Executives at Warner Bros. are probably eager for 2015 to be over. The studio spent the year reeling from a string of flops, with “Jupiter Ascending,” “Entourage,” “The Man From U.N.C.L.E.,” “Vacation,” and “We Are Your Friends” all underwhelming or failing miserably. But at the top of the pile is Joe Wright‘s “Pan,” which could wind up costing WB $150 million. Ouch. I would wager the suits are eager for the calendar to roll over to 2016, so they can release guaranteed money earners like “Batman v Superman: Dawn Of Justice” and “Suicide Squad” and put the last twelve months behind them. But first, they’ll have to deal with another potentially impending disaster.
THR reports that “Tarzan” is facing a rough jungle as it heads into post-production. The movie, on paper at least, seems like a sort of promising reboot with “Harry Potter” veteran David Yates behind the camera, Alexander Skarsgard in the title role, with Christoph Waltz, Margot Robbie, and Samuel L. Jackson in support. Not bad, but it seems things didn’t turn about as planned.
According to the trade, test screenings haven’t gone well, and “considerable work” is needed to fix things. This isn’t unusual for this point in the game, and theoretically there is plenty of time before the movie is due next summer. The problem? Yates has already started production on another movie he has to finish for next year: “Fantastic Beasts And Where To Find Them.” Right now, he’s shooting that film during the week and trying to edit “Tarzan” on weekends, which is certainly a lot for anybody to handle.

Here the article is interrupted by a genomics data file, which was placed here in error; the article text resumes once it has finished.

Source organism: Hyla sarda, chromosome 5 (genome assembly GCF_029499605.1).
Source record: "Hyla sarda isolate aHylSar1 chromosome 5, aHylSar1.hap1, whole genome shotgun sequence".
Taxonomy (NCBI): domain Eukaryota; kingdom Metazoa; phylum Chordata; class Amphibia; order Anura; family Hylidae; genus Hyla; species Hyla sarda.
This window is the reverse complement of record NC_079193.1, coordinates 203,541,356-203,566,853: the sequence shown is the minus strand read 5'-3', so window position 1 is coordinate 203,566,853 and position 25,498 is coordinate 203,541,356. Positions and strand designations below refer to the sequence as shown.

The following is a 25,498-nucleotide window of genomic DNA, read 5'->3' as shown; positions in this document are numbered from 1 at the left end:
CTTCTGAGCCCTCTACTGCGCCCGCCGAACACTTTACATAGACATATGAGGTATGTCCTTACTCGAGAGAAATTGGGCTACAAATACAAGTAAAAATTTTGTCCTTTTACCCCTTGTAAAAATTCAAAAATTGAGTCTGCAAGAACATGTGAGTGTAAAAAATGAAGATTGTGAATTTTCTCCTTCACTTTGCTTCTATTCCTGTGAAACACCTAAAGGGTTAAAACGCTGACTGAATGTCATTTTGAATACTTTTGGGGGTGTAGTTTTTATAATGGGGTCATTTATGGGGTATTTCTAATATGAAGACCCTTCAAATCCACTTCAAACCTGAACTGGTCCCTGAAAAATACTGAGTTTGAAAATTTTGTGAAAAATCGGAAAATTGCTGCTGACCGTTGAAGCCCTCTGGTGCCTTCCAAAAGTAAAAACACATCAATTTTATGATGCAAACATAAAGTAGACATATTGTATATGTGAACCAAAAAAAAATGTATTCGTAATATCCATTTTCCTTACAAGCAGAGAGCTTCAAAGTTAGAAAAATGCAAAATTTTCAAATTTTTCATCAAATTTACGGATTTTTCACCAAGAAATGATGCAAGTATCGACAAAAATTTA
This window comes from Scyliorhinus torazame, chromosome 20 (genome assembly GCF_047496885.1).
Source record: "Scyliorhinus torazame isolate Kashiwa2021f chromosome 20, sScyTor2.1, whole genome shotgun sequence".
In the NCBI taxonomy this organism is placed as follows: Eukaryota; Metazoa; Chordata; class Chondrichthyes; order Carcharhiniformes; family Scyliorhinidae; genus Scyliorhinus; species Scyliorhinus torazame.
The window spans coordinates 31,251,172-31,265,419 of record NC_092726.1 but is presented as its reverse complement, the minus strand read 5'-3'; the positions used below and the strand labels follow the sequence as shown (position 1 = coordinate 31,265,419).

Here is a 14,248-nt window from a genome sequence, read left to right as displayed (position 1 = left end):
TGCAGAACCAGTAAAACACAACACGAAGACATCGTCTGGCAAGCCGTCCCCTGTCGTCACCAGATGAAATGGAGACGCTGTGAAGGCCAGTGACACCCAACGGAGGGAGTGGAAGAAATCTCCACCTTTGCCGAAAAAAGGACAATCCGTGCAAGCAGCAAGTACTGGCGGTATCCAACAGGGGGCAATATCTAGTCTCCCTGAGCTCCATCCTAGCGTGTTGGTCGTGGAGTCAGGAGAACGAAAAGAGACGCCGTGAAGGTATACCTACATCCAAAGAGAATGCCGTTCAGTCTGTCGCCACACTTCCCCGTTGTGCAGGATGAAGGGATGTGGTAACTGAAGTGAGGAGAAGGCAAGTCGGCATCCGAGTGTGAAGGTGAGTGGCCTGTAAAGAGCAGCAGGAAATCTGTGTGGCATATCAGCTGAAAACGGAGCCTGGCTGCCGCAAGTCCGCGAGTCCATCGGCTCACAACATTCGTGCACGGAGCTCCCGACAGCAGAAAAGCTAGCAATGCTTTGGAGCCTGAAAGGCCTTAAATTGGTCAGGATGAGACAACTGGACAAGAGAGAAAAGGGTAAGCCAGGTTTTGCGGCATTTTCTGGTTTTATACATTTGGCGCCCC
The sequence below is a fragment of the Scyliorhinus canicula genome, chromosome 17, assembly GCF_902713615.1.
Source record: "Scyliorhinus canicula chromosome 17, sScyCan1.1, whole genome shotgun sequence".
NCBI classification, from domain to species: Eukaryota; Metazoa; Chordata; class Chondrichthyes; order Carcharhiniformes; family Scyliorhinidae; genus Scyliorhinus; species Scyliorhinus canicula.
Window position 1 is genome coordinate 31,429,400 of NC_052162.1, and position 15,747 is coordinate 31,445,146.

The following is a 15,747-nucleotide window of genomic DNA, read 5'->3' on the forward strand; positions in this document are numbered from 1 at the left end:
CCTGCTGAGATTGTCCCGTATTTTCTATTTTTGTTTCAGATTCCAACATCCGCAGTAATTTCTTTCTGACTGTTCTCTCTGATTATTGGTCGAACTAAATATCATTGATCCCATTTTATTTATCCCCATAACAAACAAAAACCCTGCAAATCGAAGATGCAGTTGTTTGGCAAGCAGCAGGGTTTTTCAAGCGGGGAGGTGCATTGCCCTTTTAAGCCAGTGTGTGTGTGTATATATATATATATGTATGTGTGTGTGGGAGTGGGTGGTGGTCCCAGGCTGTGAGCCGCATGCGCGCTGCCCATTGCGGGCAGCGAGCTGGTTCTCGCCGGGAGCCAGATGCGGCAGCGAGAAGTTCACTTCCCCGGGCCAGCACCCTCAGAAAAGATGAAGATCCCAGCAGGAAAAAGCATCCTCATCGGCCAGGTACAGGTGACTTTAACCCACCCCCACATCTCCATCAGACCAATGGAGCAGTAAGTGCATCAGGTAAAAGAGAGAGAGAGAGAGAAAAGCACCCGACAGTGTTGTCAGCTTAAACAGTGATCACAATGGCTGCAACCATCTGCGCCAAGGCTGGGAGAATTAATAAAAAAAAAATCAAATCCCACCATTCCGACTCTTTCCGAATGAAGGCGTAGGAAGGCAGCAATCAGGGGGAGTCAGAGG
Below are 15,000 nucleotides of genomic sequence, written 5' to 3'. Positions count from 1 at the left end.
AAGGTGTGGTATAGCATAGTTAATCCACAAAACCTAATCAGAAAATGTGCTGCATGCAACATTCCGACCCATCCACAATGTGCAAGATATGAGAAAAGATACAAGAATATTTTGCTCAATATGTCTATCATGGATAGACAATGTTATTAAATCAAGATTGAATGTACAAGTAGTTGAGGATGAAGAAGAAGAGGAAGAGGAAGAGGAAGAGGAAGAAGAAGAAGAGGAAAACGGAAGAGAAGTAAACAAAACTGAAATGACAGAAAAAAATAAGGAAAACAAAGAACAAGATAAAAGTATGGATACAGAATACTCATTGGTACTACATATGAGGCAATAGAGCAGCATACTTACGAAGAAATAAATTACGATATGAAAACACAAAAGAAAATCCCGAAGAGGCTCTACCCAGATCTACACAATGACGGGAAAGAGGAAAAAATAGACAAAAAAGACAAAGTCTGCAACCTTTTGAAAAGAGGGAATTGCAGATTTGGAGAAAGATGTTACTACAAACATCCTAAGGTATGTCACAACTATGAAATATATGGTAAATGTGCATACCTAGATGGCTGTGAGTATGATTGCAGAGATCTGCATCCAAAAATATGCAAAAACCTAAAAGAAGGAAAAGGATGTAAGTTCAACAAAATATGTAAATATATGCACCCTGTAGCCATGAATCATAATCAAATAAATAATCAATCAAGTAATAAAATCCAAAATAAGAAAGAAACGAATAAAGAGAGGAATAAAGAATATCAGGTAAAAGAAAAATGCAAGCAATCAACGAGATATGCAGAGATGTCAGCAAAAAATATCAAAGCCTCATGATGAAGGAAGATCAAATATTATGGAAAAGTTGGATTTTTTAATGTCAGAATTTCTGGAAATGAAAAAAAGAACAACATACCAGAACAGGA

On a financial level, “Tarzan” is costing $180 million dollars, so there is a lot on the line. Meanwhile, Yates is grappling with overlapping schedules on two blockbusters, though there is already a suggestion floating that “Tarzan” could be moved off its planned July 1, 2016 release date if need be. But that would be the third year in a row WB has delayed a summer movie, which isn’t exactly a great look to be wearing.
It’s a bit unfortunate because troubles and bad box office for these kind of non-branded, non-comic book movies will likely only push execs to pursue sure things with more familiarity and recognition. That said, there is still nine months to go until “Tarzan” is released and a lot can change, so maybe this is all premature hand-wringing